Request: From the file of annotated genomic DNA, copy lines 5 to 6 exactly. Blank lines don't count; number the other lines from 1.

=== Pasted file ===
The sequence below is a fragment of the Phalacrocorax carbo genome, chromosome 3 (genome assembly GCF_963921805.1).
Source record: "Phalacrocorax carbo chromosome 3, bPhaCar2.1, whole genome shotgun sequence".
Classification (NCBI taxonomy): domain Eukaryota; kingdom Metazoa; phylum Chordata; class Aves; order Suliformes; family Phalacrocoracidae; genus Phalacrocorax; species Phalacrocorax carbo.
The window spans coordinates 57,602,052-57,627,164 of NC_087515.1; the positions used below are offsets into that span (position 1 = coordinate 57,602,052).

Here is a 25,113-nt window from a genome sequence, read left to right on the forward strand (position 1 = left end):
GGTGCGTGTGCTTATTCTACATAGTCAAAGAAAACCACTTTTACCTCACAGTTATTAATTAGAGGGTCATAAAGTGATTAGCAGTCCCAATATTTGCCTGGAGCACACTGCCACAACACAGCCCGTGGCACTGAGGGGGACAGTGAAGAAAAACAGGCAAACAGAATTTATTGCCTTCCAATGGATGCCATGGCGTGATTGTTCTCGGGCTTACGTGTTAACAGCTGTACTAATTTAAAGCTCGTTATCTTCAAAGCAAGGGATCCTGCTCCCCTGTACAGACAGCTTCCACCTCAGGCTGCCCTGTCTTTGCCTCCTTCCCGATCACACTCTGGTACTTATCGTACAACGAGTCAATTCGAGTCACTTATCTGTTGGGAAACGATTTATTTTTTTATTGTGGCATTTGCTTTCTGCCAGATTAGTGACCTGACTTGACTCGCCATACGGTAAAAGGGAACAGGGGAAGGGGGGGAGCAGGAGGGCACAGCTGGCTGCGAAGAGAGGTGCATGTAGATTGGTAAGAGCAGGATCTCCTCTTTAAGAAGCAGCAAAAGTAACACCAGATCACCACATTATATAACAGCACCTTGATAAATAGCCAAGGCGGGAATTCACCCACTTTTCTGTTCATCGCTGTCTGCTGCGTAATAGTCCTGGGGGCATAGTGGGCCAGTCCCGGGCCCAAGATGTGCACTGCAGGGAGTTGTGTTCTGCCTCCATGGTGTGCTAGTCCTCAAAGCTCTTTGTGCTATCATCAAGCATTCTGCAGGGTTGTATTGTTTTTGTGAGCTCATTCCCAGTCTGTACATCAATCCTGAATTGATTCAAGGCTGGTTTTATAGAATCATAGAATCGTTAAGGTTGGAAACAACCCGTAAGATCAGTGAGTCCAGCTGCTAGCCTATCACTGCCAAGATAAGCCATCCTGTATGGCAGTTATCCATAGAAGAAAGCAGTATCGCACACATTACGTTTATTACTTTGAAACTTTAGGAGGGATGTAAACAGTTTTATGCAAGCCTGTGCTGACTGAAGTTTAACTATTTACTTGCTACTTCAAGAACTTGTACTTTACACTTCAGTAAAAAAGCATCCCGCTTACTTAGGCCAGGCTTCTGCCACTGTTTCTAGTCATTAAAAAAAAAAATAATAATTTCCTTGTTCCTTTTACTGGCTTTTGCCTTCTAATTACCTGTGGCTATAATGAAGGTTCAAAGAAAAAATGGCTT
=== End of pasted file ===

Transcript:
Here is a 25,113-nt window from a genome sequence, read left to right on the forward strand (position 1 = left end):
GGTGCGTGTGCTTATTCTACATAGTCAAAGAAAACCACTTTTACCTCACAGTTATTAATTAGAGGGTCATAAAGTGATTAGCAGTCCCAATATTTGCCTGGAGCACACTGCCACAACACAGCCCGTGGCACTGAGGGGGACAGTGAAGAAAAACAGGCAAACAGAATTTATTGCCTTCCAATGGATGCCATGGCGTGATTGTTCTCGGGCTTACGTGTTAACAGCTGTACTAATTTAAAGCTCGTTATCTTCAAAGCAAGGGATCCTGCTCCCCTGTACAGACAGCTTCCACCTCAGGCTGCCCTGTCTTTGCCTCCTTCCCGATCACACTCTGGTACTTATCGTACAACGAGTCAATTCGAGTCACTTATCTGTTGGGAAACGATTTATTTTTTTATTGTGGCATTTGCTTTCTGCCAGATTAGTGACCTGACTTGACTCGCCATACGGTAAAAGGGAACAGGGGAAGGGGGGGAGCAGGAGGGCACAGCTGGCTGCGAAGAGAGGTGCATGTAGATTGGTAAGAGCAGGATCTCCTCTTTAAGAAGCAGCAAAAGTAACACCAGATCACCACATTATATAACAGCACCTTGATAAATAGCCAAGGCGGGAATTCACCCACTTTTCTGTTCATCGCTGTCTGCTGCGTAATAGTCCTGGGGGCATAGTGGGCCAGTCCCGGGCCCAAGATGTGCACTGCAGGGAGTTGTGTTCTGCCTCCATGGTGTGCTAGTCCTCAAAGCTCTTTGTGCTATCATCAAGCATTCTGCAGGGTTGTATTGTTTTTGTGAGCTCATTCCCAGTCTGTACATCAATCCTGAATTGATTCAAGGCTGGTTTTATAGAATCATAGAATCGTTAAGGTTGGAAACAACCCGTAAGATCAGTGAGTCCAGCTGCTAGCCTATCACTGCCAAGATAAGCCATCCTGTATGGCAGTTATCCATAGAAGAAAGCAGTATCGCACACATTACGTTTATTACTTTGAAACTTTAGGAGGGATGTAAACAGTTTTATGCAAGCCTGTGCTGACTGAAGTTTAACTATTTACTTGCTACTTCAAGAACTTGTACTTTACACTTCAGTAAAAAAGCATCCCGCTTACTTAGGCCAGGCTTCTGCCACTGTTTCTAGTCATTAAAAAAAAAAATAATAATTTCCTTGTTCCTTTTACTGGCTTTTGCCTTCTAATTACCTGTGGCTATAATGAAGGTTCAAAGAAAAAATGGCTT